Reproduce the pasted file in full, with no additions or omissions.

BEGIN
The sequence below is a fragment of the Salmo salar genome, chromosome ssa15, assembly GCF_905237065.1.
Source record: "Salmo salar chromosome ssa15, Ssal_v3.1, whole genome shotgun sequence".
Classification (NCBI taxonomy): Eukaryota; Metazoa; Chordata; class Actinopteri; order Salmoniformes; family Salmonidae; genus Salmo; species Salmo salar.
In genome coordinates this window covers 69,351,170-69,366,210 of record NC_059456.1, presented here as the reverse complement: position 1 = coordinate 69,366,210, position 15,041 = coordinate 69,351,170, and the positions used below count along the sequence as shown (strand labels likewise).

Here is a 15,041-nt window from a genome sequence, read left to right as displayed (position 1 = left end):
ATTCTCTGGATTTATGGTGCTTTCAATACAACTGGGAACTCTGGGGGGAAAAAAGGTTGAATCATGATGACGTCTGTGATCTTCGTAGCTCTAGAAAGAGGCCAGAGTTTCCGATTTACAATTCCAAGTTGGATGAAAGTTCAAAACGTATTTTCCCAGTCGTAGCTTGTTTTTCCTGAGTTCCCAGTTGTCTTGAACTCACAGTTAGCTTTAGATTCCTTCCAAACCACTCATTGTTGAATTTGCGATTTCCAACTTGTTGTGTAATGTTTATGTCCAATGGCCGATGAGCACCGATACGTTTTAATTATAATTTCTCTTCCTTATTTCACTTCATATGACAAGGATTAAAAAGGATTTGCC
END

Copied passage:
The sequence below is a fragment of the Salmo salar genome, chromosome ssa15, assembly GCF_905237065.1.
Source record: "Salmo salar chromosome ssa15, Ssal_v3.1, whole genome shotgun sequence".
Classification (NCBI taxonomy): Eukaryota; Metazoa; Chordata; class Actinopteri; order Salmoniformes; family Salmonidae; genus Salmo; species Salmo salar.
In genome coordinates this window covers 69,351,170-69,366,210 of record NC_059456.1, presented here as the reverse complement: position 1 = coordinate 69,366,210, position 15,041 = coordinate 69,351,170, and the positions used below count along the sequence as shown (strand labels likewise).

Here is a 15,041-nt window from a genome sequence, read left to right as displayed (position 1 = left end):
ATTCTCTGGATTTATGGTGCTTTCAATACAACTGGGAACTCTGGGGGGAAAAAAGGTTGAATCATGATGACGTCTGTGATCTTCGTAGCTCTAGAAAGAGGCCAGAGTTTCCGATTTACAATTCCAAGTTGGATGAAAGTTCAAAACGTATTTTCCCAGTCGTAGCTTGTTTTTCCTGAGTTCCCAGTTGTCTTGAACTCACAGTTAGCTTTAGATTCCTTCCAAACCACTCATTGTTGAATTTGCGATTTCCAACTTGTTGTGTAATGTTTATGTCCAATGGCCGATGAGCACCGATACGTTTTAATTATAATTTCTCTTCCTTATTTCACTTCATATGACAAGGATTAAAAAGGATTTGCC